In Part I Dither co-founder Taylor Levine and I discussed the quartet’s origin and the concept of “good” guitar tone in a New Music/Modern Classical context. Here we delve deeper into the record, Potential Differences, guitarist’s process and gear, as well as some other projects of which he is part.
I recently came across two videos that I thought would be of interest to modern guitarists. They are courtesy of The North American Guitar Shop. Oddly, considering the name, the shop is located in London and these guitars are made in Germany and Finland. Be that as it may, Teuffel is emblematic enough of modern guitar to be featured on our header and Versoul makes the kind of retro-modern instruments that reference the past without being stuck in it. Also, if you ever wondered how much sonic effect using the different tone bars on the Teuffel might induce, the second video should be of special interest. Though they are not playing modern music, they do a great job of displaying the tonal quality of the instruments.
Last year, I interviewed James Moore from the Dither Guitar Quartet around the time he released his record performing the entirety of John Zorn’s The Book of Heads. This set me on a path examining the place of the electric guitar in contemporary “classical” music. I recently posted a two-part interview with Tim Brady, where we discussed this fascinating (at least to me) subject. With this month’s release of Dither’s fantastic record, Potential Differences [New Focus Recordings], I deemed it time to talk to one of the Quartet’s founders, Taylor Levine, about how they manage to make the electric guitar sound like a natural vehicle for modern composed music. Again, the conversation ranged wide and so there will be a Part II. Please subscribe to find out when the post goes up.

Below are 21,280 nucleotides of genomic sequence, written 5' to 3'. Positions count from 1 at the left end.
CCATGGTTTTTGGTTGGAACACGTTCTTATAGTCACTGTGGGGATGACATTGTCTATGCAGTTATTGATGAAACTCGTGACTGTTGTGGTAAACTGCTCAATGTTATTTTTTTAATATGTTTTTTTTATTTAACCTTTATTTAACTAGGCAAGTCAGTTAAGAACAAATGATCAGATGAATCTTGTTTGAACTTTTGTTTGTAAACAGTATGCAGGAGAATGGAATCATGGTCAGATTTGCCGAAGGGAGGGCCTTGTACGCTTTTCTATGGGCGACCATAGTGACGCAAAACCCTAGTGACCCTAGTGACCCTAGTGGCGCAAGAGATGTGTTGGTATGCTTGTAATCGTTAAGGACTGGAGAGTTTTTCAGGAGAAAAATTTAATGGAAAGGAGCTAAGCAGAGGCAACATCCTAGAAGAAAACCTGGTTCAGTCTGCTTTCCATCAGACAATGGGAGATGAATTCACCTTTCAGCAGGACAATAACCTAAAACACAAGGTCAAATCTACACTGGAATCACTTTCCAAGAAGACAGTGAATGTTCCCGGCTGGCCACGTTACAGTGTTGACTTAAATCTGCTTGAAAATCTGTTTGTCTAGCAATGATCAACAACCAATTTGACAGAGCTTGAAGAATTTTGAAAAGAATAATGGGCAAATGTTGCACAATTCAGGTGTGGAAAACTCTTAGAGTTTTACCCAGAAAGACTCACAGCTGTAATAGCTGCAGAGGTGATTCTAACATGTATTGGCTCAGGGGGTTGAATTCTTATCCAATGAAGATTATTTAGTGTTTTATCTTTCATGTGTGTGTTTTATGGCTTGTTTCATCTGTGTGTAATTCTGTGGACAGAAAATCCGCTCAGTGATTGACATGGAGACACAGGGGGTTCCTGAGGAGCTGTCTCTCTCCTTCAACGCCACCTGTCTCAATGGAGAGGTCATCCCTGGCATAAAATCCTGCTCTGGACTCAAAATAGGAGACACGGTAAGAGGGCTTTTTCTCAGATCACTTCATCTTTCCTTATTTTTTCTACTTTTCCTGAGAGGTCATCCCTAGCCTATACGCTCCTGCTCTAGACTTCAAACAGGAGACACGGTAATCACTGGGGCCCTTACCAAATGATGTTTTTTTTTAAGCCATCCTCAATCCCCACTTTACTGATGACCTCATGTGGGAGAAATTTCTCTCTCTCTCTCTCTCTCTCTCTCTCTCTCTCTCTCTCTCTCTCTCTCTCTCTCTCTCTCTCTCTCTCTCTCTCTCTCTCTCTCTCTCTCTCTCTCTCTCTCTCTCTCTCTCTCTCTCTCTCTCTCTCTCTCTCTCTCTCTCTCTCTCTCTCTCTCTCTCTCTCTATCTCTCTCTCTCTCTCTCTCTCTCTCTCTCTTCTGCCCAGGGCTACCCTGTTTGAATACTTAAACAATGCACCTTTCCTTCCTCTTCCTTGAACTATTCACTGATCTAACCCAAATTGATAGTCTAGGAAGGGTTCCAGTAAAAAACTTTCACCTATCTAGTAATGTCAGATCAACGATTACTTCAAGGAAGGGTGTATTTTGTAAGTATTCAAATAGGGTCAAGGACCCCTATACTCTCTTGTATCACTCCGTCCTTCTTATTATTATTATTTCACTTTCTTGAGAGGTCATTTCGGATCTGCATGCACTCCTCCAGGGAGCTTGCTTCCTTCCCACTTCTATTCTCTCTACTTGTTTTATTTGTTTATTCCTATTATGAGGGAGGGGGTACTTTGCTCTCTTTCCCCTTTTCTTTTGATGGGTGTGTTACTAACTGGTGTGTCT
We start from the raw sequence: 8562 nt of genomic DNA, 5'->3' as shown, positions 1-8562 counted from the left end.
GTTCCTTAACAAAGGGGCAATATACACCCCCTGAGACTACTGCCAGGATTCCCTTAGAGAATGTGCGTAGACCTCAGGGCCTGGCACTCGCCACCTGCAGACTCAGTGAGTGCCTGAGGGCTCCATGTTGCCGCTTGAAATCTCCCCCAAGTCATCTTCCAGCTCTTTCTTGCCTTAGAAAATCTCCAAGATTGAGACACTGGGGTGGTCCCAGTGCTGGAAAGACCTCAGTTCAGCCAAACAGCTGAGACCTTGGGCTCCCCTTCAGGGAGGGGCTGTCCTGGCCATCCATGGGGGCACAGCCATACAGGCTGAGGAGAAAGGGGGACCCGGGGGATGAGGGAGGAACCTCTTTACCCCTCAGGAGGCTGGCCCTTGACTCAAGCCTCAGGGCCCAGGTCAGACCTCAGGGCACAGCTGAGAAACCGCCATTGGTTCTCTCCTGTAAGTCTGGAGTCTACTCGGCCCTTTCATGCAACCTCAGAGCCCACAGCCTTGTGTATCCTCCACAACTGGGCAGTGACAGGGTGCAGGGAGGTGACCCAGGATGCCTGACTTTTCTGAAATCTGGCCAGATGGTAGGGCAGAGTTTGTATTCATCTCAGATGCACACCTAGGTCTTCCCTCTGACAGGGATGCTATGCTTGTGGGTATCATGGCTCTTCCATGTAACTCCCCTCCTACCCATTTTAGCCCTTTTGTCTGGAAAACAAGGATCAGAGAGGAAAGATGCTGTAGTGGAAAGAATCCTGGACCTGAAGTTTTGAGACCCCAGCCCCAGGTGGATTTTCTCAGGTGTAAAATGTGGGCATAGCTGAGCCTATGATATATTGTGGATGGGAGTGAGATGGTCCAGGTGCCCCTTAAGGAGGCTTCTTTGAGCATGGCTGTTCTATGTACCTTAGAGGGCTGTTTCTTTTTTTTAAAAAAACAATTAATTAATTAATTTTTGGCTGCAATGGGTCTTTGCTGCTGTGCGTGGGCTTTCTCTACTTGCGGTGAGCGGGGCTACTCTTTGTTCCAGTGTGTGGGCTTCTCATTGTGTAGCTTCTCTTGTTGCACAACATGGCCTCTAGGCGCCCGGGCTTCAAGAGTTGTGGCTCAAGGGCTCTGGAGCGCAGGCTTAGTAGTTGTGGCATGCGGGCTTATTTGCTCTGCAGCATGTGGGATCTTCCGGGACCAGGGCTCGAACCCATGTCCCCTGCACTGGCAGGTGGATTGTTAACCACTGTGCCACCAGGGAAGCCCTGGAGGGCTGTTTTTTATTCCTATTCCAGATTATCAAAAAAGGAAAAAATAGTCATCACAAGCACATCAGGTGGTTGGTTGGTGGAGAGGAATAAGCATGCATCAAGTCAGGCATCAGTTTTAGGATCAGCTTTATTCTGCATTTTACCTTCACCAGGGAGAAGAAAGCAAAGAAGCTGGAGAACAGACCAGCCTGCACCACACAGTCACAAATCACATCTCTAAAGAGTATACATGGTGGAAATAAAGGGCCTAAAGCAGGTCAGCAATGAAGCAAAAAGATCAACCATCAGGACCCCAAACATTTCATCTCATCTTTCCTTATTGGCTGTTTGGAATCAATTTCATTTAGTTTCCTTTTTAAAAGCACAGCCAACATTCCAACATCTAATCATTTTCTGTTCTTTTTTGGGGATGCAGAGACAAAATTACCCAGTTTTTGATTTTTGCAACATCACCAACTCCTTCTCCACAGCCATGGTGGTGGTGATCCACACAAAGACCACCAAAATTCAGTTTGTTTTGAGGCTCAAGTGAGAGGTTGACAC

With the Xmas season fast approaching, this Swiss label could provide one-stop shopping for all the modern guitar records you need to please fellow fans or yourself. This small label offers over 250 recordings, many of which feature pioneers (Fred Frith, Elliot Sharp) and current stars (Mary Halvorson, Kurt Rosenwinkel) of modern guitar. It is also a great place to discover new players from Europe (Dominic Landolt, Vojko Huter).
The Chords of Orion YouTube channel is an invaluable resource for modern guitarists. Bill Vencil’s focus is ambient music, but he covers gear of interest to any modern guitarist. I was unaware of the Joyo device. It makes me wonder if the EBow patent has run out. I compared the Aeon and the EBow in my Electronic Musician column, but a head to head (to head) video comparison is very welcome.